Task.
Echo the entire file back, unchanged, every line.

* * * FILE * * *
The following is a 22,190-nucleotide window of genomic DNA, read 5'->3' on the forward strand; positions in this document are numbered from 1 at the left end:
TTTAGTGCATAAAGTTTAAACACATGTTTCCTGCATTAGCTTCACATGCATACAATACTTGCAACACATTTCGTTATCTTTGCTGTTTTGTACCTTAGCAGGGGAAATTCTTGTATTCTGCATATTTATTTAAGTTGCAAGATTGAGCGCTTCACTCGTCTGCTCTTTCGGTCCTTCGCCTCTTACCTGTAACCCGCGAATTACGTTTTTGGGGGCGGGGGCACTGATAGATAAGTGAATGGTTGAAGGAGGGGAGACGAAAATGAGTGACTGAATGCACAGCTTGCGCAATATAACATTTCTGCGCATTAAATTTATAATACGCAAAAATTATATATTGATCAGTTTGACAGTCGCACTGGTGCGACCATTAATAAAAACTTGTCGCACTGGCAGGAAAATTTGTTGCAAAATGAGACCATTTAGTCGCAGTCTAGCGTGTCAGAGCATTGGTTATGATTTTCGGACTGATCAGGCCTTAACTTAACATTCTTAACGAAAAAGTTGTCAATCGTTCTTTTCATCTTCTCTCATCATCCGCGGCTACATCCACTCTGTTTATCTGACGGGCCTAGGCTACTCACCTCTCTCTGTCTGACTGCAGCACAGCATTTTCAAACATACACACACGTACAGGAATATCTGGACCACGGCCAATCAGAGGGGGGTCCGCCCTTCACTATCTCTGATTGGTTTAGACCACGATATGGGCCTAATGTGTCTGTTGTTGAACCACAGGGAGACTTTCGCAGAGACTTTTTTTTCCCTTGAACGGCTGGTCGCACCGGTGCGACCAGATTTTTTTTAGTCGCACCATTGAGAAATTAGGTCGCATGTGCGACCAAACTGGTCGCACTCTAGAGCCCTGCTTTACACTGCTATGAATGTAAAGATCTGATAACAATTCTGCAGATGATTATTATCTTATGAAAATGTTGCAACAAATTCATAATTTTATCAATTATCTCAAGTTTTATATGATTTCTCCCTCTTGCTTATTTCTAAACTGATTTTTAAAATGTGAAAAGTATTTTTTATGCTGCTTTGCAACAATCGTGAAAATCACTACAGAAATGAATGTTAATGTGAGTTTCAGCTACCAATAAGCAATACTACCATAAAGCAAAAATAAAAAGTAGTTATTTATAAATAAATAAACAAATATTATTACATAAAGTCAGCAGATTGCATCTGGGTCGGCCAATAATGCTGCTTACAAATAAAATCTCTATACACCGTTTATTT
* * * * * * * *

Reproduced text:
The following is a 22,190-nucleotide window of genomic DNA, read 5'->3' on the forward strand; positions in this document are numbered from 1 at the left end:
TTTAGTGCATAAAGTTTAAACACATGTTTCCTGCATTAGCTTCACATGCATACAATACTTGCAACACATTTCGTTATCTTTGCTGTTTTGTACCTTAGCAGGGGAAATTCTTGTATTCTGCATATTTATTTAAGTTGCAAGATTGAGCGCTTCACTCGTCTGCTCTTTCGGTCCTTCGCCTCTTACCTGTAACCCGCGAATTACGTTTTTGGGGGCGGGGGCACTGATAGATAAGTGAATGGTTGAAGGAGGGGAGACGAAAATGAGTGACTGAATGCACAGCTTGCGCAATATAACATTTCTGCGCATTAAATTTATAATACGCAAAAATTATATATTGATCAGTTTGACAGTCGCACTGGTGCGACCATTAATAAAAACTTGTCGCACTGGCAGGAAAATTTGTTGCAAAATGAGACCATTTAGTCGCAGTCTAGCGTGTCAGAGCATTGGTTATGATTTTCGGACTGATCAGGCCTTAACTTAACATTCTTAACGAAAAAGTTGTCAATCGTTCTTTTCATCTTCTCTCATCATCCGCGGCTACATCCACTCTGTTTATCTGACGGGCCTAGGCTACTCACCTCTCTCTGTCTGACTGCAGCACAGCATTTTCAAACATACACACACGTACAGGAATATCTGGACCACGGCCAATCAGAGGGGGGTCCGCCCTTCACTATCTCTGATTGGTTTAGACCACGATATGGGCCTAATGTGTCTGTTGTTGAACCACAGGGAGACTTTCGCAGAGACTTTTTTTTCCCTTGAACGGCTGGTCGCACCGGTGCGACCAGATTTTTTTTAGTCGCACCATTGAGAAATTAGGTCGCATGTGCGACCAAACTGGTCGCACTCTAGAGCCCTGCTTTACACTGCTATGAATGTAAAGATCTGATAACAATTCTGCAGATGATTATTATCTTATGAAAATGTTGCAACAAATTCATAATTTTATCAATTATCTCAAGTTTTATATGATTTCTCCCTCTTGCTTATTTCTAAACTGATTTTTAAAATGTGAAAAGTATTTTTTATGCTGCTTTGCAACAATCGTGAAAATCACTACAGAAATGAATGTTAATGTGAGTTTCAGCTACCAATAAGCAATACTACCATAAAGCAAAAATAAAAAGTAGTTATTTATAAATAAATAAACAAATATTATTACATAAAGTCAGCAGATTGCATCTGGGTCGGCCAATAATGCTGCTTACAAATAAAATCTCTATACACCGTTTATTT